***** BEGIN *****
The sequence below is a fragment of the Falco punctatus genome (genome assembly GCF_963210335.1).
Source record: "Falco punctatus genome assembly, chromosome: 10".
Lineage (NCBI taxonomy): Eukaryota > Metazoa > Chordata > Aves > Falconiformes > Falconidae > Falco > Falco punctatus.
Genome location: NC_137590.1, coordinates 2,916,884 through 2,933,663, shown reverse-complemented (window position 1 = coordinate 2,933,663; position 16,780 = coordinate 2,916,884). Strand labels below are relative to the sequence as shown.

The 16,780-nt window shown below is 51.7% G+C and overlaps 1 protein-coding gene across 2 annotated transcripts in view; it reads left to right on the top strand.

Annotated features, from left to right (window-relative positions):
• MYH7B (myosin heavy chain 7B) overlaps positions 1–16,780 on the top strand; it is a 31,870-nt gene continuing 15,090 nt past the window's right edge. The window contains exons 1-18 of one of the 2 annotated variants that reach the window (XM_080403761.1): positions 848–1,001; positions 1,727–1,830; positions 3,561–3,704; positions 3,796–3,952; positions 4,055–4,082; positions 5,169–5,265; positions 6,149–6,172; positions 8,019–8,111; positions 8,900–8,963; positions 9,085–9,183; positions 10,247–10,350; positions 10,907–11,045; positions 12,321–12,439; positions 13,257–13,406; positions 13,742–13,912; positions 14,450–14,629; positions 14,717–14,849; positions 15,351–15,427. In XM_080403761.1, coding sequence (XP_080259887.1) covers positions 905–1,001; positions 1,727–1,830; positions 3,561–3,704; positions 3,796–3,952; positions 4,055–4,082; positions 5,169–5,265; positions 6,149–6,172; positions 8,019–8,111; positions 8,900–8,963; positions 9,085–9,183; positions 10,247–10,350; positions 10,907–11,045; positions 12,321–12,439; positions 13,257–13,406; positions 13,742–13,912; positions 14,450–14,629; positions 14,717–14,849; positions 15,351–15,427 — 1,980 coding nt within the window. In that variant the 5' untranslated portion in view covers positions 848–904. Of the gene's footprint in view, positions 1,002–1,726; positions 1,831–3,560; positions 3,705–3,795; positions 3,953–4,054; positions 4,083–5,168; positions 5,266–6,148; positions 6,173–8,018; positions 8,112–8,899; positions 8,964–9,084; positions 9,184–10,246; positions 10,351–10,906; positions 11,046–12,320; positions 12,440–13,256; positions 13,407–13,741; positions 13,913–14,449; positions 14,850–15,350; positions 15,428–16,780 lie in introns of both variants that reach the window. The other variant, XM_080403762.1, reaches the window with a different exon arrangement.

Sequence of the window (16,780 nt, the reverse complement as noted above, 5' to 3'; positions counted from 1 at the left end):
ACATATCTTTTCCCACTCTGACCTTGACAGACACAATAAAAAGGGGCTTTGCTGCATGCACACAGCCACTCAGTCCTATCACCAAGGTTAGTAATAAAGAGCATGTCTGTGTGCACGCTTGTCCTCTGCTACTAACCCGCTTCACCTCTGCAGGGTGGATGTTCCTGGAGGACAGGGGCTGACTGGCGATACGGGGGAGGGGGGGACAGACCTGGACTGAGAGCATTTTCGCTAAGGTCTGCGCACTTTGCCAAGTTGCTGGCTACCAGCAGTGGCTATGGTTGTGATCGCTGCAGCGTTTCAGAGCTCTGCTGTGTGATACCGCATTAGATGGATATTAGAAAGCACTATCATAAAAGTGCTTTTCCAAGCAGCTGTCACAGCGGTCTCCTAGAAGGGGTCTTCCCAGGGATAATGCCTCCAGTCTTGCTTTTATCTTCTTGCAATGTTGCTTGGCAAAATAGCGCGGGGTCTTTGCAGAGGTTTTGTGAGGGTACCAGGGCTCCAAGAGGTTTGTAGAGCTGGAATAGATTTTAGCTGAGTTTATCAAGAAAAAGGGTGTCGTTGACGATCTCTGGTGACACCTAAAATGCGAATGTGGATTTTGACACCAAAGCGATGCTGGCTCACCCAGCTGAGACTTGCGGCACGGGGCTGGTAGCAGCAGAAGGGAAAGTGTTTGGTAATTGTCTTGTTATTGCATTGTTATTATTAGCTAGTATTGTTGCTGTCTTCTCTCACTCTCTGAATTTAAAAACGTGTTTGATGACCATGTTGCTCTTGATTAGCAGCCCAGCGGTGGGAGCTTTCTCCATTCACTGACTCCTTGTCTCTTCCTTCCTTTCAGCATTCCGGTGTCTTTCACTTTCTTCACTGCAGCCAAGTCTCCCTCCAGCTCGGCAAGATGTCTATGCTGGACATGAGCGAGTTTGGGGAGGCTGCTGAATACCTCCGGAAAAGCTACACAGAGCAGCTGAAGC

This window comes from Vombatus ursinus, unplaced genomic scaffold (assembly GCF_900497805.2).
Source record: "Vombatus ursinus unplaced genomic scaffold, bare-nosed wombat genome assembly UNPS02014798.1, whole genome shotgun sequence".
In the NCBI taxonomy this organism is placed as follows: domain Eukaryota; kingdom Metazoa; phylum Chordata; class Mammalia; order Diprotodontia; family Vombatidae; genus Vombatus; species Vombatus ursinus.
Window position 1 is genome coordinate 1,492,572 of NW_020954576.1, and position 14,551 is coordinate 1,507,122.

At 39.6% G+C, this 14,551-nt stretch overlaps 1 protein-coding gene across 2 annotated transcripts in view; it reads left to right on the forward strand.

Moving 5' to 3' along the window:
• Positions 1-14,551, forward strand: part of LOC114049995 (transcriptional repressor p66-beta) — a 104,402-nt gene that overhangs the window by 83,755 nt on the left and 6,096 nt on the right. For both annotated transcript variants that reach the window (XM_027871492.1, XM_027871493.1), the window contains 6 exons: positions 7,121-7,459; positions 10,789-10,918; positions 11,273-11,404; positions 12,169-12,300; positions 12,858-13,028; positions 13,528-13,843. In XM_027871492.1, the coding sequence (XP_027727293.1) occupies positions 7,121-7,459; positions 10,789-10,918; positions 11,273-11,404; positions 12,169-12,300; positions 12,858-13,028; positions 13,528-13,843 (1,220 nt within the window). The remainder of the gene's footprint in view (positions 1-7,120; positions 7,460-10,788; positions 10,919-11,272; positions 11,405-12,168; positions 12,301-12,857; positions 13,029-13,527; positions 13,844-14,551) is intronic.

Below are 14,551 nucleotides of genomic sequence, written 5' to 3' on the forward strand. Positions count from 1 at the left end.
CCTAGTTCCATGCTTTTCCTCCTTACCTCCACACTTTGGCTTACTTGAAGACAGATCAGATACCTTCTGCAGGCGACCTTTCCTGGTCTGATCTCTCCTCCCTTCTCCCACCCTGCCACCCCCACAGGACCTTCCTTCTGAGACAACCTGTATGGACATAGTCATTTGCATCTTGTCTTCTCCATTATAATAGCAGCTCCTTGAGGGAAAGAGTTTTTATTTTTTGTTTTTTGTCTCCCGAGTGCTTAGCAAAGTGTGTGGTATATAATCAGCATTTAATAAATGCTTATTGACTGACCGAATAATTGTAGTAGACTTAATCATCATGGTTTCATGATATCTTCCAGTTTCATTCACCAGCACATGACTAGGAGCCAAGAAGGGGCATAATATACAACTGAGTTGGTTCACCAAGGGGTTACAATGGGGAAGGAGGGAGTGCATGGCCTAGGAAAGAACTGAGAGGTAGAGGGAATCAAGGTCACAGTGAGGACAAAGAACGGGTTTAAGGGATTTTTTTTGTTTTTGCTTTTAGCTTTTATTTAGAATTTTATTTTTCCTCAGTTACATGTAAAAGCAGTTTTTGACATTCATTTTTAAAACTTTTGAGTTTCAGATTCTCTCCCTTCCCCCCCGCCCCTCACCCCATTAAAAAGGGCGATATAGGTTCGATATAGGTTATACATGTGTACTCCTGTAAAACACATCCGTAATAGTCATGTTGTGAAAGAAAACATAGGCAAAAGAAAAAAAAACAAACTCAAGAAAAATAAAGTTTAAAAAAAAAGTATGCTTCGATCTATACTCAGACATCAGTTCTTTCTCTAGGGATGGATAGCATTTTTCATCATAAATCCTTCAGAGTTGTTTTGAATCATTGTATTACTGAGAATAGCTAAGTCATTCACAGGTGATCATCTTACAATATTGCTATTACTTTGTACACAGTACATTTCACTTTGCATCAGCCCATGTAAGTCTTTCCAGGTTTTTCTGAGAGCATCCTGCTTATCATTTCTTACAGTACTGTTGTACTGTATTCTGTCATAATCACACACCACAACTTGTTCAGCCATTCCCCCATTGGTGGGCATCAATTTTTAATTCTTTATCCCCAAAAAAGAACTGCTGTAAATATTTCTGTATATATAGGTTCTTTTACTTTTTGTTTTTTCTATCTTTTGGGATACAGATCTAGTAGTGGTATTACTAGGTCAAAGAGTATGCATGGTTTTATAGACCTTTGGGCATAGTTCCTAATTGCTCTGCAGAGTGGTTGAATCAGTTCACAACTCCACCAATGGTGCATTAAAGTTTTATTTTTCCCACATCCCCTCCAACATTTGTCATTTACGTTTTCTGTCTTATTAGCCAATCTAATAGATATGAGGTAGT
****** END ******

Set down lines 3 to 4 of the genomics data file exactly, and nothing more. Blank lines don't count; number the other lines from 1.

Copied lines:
Lineage (NCBI taxonomy): Eukaryota > Metazoa > Chordata > Aves > Falconiformes > Falconidae > Falco > Falco punctatus.
Genome location: NC_137590.1, coordinates 2,916,884 through 2,933,663, shown reverse-complemented (window position 1 = coordinate 2,933,663; position 16,780 = coordinate 2,916,884). Strand labels below are relative to the sequence as shown.